Moazzam Begg: “Woolwich attack done for the cameras”

Director of Cage, Moazzam Begg

Less than three weeks ago a 75-year old Muslim grandfather was stabbed to death on the way back from evening prayers in my city of Birmingham. Police feared that it was a racist attack. Racist and Islamophobes have often targeted mosques and their attendees. The killer is still at large. There was relatively little media and public outrage. Yesterday’s gruesome murder in Woolwich was done for the cameras – and it seemed to have got the desired effect.

The Woolwich attackers and the English Defence League (EDL) – who organised anti-Muslim rallies last night in protest – seemingly have one thing in common: both believe there is an imminent – or even current – war with Islam, not only in occupied lands but, right here on the streets of Britain. Few people actually believe this but there will undoubtedly be a backlash as a result of what happened yesterday.

In fact it has it has already begun. Public resentment towards immigration, Europe and Islam was already growing as seen by the record number of votes received by UKIP in recent council elections, in spite of the racist and Muslim-hating views of some of its candidates. The EDL, who openly endorse UKIP, have responded with customary thuggish anti-Muslim marches which have been followed by attacks on mosques and Islamic centres, coupled with taunts and assaults against perceived Muslims, particularly women.

Undoubtedly there is a rise in at least online if not on-street support for the far-right. For now, although the Government appears to be saying everything needed to calm the situation, unlike much of the media, ordinary Brits really are being made to feel they’ve had enough. But it’s the government’s potential long-term response to this crisis that should be of concern to communities of all backgrounds around the country.

Backlash

If left unchallenged, the real backlash will insidiously materialize in the shape of extra police and intelligence powers with a de facto application on Muslims resulting in more draconian anti-terror legislation, more racial and religious profiling, more schedule 7 stops, more surveillance, more spying in the community, more attempts at entrapment, more deportations and extraditions, more Terrorism Prevention and Investigation Measures (TPiMs), more secret courts and even more excuses not to secure the release of Guantanamo prisoners held without charge. All of this was already justified by past and present governments in the name of fighting terror, but if unrestricted power in the name of freedom has shown us anything it is that this, and not terrorism, that has the potential to change the shape of this country.

Certainly we must come together, express sympathy with those suffering bereavement and work within our communities to pre-empt this sort of thing from recurring. We are Muslims and we are from Britain – we wish harm upon neither. But our Muslim leaders and centres remain silent on the reasons behind such acts to our own detriment. From the 7/7 bombers, through to all the (mercifully) failed plots, to the present attack all have cited the same rationale behind their actions: end occupation, withdraw troops from Muslim lands.

The armed forces personnel are not to blame: they go where they are ordered by the government, even if some have been responsible for atrocities, like the torturing to death of Iraqi prisoners or the alcohol fuelled bayoneting of a 10 year old boy by British squaddies. The mosques and Islamic centres need to be places where precisely such outrages, and the correct responses to them, should be openly discussed. Conveniently declaring these men non-Muslims, ostensibly to placate those who don’t know better is disingenuous, myopic and dishonest. What are they, if not Muslims?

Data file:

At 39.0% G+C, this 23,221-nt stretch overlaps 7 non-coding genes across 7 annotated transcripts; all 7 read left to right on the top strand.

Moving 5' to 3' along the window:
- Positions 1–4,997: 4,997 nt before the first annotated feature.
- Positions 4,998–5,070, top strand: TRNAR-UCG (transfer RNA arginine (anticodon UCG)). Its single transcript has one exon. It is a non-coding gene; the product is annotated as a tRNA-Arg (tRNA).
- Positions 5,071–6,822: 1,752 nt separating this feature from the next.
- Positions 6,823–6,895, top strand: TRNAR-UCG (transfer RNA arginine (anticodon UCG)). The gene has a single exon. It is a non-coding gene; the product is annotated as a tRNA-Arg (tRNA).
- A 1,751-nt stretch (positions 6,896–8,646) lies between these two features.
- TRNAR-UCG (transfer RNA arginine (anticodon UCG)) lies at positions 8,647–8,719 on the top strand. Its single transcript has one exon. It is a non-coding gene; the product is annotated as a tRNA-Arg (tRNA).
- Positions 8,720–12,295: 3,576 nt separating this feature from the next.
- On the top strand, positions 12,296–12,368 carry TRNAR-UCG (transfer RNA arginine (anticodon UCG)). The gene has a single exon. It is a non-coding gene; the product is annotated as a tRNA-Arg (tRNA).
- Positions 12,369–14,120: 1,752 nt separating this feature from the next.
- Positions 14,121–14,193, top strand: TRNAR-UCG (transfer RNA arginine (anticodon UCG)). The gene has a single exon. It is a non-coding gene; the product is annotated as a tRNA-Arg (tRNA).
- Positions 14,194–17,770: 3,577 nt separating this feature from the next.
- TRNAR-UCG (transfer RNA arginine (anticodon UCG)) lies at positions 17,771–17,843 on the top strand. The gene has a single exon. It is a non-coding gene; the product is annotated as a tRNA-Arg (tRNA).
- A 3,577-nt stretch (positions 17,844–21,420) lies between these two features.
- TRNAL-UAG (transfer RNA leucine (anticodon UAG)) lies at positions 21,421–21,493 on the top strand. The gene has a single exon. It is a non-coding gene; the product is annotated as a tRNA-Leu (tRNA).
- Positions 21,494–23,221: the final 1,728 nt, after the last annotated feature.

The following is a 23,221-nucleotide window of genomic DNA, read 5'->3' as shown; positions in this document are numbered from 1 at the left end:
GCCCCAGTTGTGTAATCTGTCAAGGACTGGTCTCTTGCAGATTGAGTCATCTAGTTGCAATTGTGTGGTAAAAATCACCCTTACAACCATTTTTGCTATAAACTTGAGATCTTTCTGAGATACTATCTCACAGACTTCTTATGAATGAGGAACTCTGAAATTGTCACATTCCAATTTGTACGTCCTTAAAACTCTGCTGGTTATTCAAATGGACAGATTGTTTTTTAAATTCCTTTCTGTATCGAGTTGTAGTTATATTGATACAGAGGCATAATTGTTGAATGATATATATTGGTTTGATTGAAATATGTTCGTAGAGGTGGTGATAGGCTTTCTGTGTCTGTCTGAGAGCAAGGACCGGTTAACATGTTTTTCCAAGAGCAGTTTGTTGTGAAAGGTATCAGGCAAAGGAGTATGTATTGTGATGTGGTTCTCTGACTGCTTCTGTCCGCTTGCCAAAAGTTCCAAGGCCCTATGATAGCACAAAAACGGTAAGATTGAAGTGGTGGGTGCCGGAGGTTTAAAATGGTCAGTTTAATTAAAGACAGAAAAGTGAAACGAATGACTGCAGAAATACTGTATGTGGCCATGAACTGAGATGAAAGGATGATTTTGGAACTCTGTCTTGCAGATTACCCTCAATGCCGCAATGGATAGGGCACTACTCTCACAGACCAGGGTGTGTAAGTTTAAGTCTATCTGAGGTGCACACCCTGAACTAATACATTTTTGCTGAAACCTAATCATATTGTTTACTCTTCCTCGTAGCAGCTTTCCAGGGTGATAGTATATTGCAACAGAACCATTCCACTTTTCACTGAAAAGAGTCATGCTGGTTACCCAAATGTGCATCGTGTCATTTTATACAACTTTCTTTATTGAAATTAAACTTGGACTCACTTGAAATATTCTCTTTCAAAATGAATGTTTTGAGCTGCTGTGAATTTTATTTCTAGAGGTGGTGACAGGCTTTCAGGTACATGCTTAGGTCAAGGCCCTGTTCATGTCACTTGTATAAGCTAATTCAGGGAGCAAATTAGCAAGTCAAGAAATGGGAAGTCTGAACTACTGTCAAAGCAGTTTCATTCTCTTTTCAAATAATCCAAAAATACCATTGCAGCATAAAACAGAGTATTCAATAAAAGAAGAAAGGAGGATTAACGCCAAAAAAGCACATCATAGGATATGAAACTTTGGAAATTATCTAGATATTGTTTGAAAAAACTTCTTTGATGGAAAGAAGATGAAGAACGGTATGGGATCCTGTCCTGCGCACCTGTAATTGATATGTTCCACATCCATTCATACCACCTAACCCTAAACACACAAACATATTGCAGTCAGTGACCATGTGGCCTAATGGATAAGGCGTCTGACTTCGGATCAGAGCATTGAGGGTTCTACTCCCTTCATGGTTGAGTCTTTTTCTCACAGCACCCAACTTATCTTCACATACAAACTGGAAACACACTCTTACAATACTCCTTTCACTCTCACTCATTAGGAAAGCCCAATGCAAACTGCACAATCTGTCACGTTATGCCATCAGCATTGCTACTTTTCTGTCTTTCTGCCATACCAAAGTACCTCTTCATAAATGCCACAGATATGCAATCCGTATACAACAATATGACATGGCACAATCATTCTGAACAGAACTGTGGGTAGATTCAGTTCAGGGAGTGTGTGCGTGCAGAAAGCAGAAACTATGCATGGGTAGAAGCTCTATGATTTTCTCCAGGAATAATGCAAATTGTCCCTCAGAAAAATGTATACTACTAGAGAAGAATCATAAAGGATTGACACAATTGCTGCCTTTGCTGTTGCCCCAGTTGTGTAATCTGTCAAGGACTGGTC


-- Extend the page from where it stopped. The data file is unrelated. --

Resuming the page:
Duplicity

There is also a certain duplicity at play which is seen by all but spoken of by few: Muslim poets, publishers, booksellers, demonstrators and internet posters have all been arrested and convicted for various terrorism-related crimes – alongside actual plotters and supporters of newly categorized terrorist acts, while numerous members far-right of organisations convicted for arson, GBH and possession of explosives, acting in the name of a virulent racist ideology, are almost never described as terrorists. And neither are their spokespersons.

On the other hand, despite radical ‘preachers of hate’ having been imprisoned (often without trial), extradited, (in the process of being) deported, droned and shut down and Islamic institutions not even entertaining the idea of their ideas, the threat of terrorism not only remains, it is proliferating. But no one is asking properly why.

Community leaders are trying to outdo each other with vociferous condemnations of these attacks. Most Muslims would concur with them entirely, if only they added just a little more regarding the prospective motives behind such attacks. Even MI5’s head clearly stated that the existential terrorism threat to Britain “significantly” and “undoubtedly” increased as a result the 2003 Iraq invasion. It is true that British troops are mostly of Iraq, but they remain fighting everyday – killing and being killed – in Afghanistan. Seeking to give an explanation – a motive, a crucial ingredient in any crime – should not be conflated with justification, but Muslim leaders need to feel unafraid to do so.

A Cub Scout leader who approached one of the attackers, who’s blood-soaked hands were holding butchers’ knives as he stood over the soldier’s corpse, had the courage to ask him why he did it. The response, as indefensible as it may sound, is the one recurrent theme of every terrorist attack – real or imagined – that has occurred in this country since 7th July 2005.

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